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The Pantograph in Context

Distinguishing and examining pantographs of many kinds.

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Pantographs for Design

This was less common than one might expect.

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Pantographs for Making Working Patterns

A list of pantographs known to have been used for making working patterns.

[TO DO] Requirements for pantographs for use in this service.

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Pantographs for Making Patrices, Punches, or Matrices

[UNFINISHED!] A list of pantographs known to have been used for making patrices, punches, or matrices. So far, I've identified 23 different machines known to have been used (of several mutually distinct types), and a further dozen situations where some as yet unknown machine must have been used. [TO DO] Finish studies of individual pantographs known to have been used in this service.

[TO DO] Requirements for pantographs for use in this service.

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Specific Pantographs In More Detail

Identification and studies of particular pantograph engraving machines known to have been used in the practices of particular firms or individuals.

There will be some overlap between the material here and that in the three chapters above. Every pantograph listed here will also be cited above, but there I'll simply identify it whereas here I'll try, for the lesser-known machines, to collect every scrap of evidence about them. The coverage here will also be only of the machines of those makers for which a relatively well-documented set of practices survives.

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Pantographs Not Suitable

Some pantograph rotary engraving machines are fine machines for their intended purposes but not suitable for use in matrix making. The relatively common "New Hermes Engravograph" in either of its two basic forms is such a machine. It is useful to understand why this is so.

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Rotary Engraving Cutters

The pantographs get all of the attention, but making the cutters is the hard part.

Working patterns and matrices require cutters which differ not only in matters of scale (working patterns are larger, matrices are tiny) but form. A working pattern must be followed by a tracer and may be best made with vertical edges. A matrix requires a tapered cutter to produce the beard on the type (what would be called the "draft" of the mold in non-typographical casting).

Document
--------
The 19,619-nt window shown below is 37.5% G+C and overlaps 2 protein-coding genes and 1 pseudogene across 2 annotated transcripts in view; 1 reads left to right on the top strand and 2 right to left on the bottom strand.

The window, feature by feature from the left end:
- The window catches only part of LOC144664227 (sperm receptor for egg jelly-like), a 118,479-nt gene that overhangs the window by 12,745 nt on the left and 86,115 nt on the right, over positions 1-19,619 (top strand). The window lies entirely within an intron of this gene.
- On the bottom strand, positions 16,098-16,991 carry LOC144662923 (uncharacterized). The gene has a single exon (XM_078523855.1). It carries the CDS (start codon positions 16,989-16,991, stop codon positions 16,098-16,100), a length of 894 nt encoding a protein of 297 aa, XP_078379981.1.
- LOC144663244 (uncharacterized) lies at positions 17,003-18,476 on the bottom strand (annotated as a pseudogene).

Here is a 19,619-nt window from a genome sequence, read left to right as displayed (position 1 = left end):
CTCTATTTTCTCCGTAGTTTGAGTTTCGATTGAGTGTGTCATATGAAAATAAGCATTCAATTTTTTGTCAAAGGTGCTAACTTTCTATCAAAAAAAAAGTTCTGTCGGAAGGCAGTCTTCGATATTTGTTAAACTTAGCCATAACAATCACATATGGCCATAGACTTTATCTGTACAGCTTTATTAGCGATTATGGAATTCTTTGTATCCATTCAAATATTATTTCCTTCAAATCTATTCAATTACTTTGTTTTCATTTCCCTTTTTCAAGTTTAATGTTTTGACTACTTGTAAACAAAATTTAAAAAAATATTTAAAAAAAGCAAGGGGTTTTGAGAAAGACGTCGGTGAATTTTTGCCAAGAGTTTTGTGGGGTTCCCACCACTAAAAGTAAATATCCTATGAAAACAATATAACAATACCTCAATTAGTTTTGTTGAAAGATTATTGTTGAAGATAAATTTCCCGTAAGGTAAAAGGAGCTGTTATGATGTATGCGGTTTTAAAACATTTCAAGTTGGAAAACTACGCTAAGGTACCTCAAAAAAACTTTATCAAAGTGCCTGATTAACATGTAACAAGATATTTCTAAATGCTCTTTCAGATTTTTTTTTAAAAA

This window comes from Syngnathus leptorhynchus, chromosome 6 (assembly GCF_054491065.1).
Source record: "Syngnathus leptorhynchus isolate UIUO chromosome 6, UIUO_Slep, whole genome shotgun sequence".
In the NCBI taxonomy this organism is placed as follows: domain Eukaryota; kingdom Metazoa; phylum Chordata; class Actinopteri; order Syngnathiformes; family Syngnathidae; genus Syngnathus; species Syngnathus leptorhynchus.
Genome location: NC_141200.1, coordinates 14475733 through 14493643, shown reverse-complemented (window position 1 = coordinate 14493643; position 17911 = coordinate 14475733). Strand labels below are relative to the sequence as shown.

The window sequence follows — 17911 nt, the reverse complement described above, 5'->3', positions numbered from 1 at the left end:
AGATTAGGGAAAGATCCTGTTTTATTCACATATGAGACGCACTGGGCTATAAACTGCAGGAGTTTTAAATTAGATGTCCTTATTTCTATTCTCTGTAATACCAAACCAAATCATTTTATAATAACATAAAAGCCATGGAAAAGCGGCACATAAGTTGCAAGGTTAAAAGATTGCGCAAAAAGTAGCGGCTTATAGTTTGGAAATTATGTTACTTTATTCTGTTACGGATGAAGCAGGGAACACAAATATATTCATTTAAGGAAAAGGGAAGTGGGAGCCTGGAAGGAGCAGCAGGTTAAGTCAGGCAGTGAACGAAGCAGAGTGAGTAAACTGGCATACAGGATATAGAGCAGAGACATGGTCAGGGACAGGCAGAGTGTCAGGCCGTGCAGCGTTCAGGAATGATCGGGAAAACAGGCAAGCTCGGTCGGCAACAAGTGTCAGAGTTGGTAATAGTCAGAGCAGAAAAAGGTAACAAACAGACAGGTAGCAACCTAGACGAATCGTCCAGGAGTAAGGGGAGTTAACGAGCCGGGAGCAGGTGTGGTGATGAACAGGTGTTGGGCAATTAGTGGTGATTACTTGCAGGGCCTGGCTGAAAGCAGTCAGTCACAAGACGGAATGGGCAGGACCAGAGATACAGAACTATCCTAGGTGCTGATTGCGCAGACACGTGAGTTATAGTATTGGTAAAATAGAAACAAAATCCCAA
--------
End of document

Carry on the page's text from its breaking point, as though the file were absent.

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Working Pattern Cutters

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Working Pattern Cutter Making and Sharpening

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Matrix Cutters and their Geometry

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Matrix Cutter Making and Sharpening

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Goudy's Method of Paper Master Patterns

Goudy developed a method of using paper "master patterns" for pantographically engraving his working patterns. This method is better documented now than most methods. It was never used in larger-scale commercial typefoundry or matrix manufacturing operations, but it has a number of advantages for the artisanal studio.

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Paper Master Patterns (Goudy)

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[ND] Duensing Using Goudy's Method

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[ND] Rimmer Using Goudy's Method

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Planning Working Patterns

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[ND] Sizes and Scales

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[ND] Layout and Reference Markings

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Mixed Pantographic and Hand Engraving of Solid Working Patterns

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ATF's Machine & Hand Engraved Working Patterns

Rehak describes a method employed at ATF for working patterns for direct matrix engraving (thus 1899 and after) before the introduction of wax-plate methods (in 1905) which involved the combined pantographic engraving and hand engraving of incised-outline working patterns into lead (later zinc) plates. There is much that I do not understand about this method.

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Pantographically Engraving Solid Working Patterns

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Goudy's Working Pattern Blanks

He tried various materials before settling on cast typemetal.

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[ND] Rimmer's Working Pattern Blanks

Cast typemetal.